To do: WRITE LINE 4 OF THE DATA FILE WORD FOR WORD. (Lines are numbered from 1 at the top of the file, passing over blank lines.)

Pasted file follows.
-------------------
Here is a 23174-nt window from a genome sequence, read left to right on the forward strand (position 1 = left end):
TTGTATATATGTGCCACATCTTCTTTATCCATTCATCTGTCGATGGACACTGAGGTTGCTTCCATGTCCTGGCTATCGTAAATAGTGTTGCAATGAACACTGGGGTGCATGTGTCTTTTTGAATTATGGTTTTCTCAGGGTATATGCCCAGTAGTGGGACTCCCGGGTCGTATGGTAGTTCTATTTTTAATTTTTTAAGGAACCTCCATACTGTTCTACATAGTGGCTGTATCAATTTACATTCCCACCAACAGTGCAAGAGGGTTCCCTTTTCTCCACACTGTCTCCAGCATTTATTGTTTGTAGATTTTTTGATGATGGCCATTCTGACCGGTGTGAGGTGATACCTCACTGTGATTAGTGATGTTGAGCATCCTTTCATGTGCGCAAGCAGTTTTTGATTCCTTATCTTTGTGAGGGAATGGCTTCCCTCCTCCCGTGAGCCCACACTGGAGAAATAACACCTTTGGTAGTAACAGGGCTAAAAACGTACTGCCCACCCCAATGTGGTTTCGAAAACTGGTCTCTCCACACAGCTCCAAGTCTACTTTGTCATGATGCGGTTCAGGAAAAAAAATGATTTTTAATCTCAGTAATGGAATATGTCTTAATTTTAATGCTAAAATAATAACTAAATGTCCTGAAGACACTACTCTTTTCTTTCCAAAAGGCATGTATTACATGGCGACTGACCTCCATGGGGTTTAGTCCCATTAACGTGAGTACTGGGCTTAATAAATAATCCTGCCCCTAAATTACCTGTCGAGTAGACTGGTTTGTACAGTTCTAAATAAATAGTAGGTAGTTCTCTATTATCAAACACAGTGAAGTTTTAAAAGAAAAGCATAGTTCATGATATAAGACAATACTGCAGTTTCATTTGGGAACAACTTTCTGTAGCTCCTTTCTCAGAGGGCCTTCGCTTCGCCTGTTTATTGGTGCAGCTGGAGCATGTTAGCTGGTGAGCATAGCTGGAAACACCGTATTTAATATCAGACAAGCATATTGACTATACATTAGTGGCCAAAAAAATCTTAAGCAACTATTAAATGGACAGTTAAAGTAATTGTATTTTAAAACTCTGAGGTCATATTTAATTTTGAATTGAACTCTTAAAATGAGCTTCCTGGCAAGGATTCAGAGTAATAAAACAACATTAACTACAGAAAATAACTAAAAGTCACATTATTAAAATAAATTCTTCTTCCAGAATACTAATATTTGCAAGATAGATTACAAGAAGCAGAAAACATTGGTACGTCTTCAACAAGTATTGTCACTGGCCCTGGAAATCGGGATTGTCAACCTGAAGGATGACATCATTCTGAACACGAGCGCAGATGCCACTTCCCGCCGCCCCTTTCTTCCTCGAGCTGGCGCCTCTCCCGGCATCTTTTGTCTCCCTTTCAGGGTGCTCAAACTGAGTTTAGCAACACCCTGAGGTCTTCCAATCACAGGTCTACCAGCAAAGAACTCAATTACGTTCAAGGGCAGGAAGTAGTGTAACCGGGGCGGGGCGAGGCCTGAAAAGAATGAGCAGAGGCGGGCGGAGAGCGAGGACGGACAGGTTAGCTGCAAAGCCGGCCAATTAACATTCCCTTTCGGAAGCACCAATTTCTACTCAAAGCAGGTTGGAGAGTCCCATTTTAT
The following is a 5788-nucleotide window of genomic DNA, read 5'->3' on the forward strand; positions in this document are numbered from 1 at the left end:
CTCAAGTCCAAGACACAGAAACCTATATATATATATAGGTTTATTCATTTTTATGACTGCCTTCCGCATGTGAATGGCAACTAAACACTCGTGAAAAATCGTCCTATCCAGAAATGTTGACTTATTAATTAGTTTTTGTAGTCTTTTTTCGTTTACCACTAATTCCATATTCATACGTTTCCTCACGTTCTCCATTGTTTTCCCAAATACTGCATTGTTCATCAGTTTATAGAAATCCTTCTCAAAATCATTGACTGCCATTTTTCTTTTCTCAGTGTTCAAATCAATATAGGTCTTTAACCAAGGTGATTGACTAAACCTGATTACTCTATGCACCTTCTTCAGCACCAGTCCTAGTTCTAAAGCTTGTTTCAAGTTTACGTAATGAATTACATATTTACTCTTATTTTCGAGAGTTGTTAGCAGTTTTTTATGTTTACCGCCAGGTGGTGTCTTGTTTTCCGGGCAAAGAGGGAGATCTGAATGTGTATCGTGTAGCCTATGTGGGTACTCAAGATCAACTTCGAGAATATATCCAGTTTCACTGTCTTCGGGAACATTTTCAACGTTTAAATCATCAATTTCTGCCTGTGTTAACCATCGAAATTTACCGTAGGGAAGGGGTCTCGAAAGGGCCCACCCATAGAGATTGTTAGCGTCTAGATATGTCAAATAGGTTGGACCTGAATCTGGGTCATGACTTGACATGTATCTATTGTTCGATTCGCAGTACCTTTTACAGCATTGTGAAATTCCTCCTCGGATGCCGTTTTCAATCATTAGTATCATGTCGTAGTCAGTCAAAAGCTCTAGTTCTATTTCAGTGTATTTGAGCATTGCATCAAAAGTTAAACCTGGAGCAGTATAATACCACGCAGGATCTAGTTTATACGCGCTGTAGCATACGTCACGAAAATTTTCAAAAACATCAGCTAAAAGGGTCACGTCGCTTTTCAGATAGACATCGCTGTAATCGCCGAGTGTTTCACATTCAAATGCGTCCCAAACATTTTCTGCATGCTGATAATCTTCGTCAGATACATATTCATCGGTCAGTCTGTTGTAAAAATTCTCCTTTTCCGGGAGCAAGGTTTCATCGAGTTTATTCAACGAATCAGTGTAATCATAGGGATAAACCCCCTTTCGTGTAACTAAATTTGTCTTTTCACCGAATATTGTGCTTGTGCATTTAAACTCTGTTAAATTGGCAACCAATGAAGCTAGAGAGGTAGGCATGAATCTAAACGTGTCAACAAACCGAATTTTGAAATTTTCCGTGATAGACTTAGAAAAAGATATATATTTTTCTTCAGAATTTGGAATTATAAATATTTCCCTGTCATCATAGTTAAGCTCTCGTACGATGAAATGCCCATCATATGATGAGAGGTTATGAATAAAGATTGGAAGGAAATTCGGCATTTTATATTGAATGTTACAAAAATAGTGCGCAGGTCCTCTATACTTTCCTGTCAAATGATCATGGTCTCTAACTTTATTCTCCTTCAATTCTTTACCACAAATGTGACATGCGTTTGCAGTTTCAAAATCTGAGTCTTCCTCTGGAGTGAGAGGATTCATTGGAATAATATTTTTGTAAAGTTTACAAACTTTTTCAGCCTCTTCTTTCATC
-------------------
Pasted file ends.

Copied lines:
CTCAAGTCCAAGACACAGAAACCTATATATATATATAGGTTTATTCATTTTTATGACTGCCTTCCGCATGTGAATGGCAACTAAACACTCGTGAAAAATCGTCCTATCCAGAAATGTTGACTTATTAATTAGTTTTTGTAGTCTTTTTTCGTTTACCACTAATTCCATATTCATACGTTTCCTCACGTTCTCCATTGTTTTCCCAAATACTGCATTGTTCATCAGTTTATAGAAATCCTTCTCAAAATCATTGACTGCCATTTTTCTTTTCTCAGTGTTCAAATCAATATAGGTCTTTAACCAAGGTGATTGACTAAACCTGATTACTCTATGCACCTTCTTCAGCACCAGTCCTAGTTCTAAAGCTTGTTTCAAGTTTACGTAATGAATTACATATTTACTCTTATTTTCGAGAGTTGTTAGCAGTTTTTTATGTTTACCGCCAGGTGGTGTCTTGTTTTCCGGGCAAAGAGGGAGATCTGAATGTGTATCGTGTAGCCTATGTGGGTACTCAAGATCAACTTCGAGAATATATCCAGTTTCACTGTCTTCGGGAACATTTTCAACGTTTAAATCATCAATTTCTGCCTGTGTTAACCATCGAAATTTACCGTAGGGAAGGGGTCTCGAAAGGGCCCACCCATAGAGATTGTTAGCGTCTAGATATGTCAAATAGGTTGGACCTGAATCTGGGTCATGACTTGACATGTATCTATTGTTCGATTCGCAGTACCTTTTACAGCATTGTGAAATTCCTCCTCGGATGCCGTTTTCAATCATTAGTATCATGTCGTAGTCAGTCAAAAGCTCTAGTTCTATTTCAGTGTATTTGAGCATTGCATCAAAAGTTAAACCTGGAGCAGTATAATACCACGCAGGATCTAGTTTATACGCGCTGTAGCATACGTCACGAAAATTTTCAAAAACATCAGCTAAAAGGGTCACGTCGCTTTTCAGATAGACATCGCTGTAATCGCCGAGTGTTTCACATTCAAATGCGTCCCAAACATTTTCTGCATGCTGATAATCTTCGTCAGATACATATTCATCGGTCAGTCTGTTGTAAAAATTCTCCTTTTCCGGGAGCAAGGTTTCATCGAGTTTATTCAACGAATCAGTGTAATCATAGGGATAAACCCCCTTTCGTGTAACTAAATTTGTCTTTTCACCGAATATTGTGCTTGTGCATTTAAACTCTGTTAAATTGGCAACCAATGAAGCTAGAGAGGTAGGCATGAATCTAAACGTGTCAACAAACCGAATTTTGAAATTTTCCGTGATAGACTTAGAAAAAGATATATATTTTTCTTCAGAATTTGGAATTATAAATATTTCCCTGTCATCATAGTTAAGCTCTCGTACGATGAAATGCCCATCATATGATGAGAGGTTATGAATAAAGATTGGAAGGAAATTCGGCATTTTATATTGAATGTTACAAAAATAGTGCGCAGGTCCTCTATACTTTCCTGTCAAATGATCATGGTCTCTAACTTTATTCTCCTTCAATTCTTTACCACAAATGTGACATGCGTTTGCAGTTTCAAAATCTGAGTCTTCCTCTGGAGTGAGAGGATTCATTGGAATAATATTTTTGTAAAGTTTACAAACTTTTTCAGCCTCTTCTTTCATC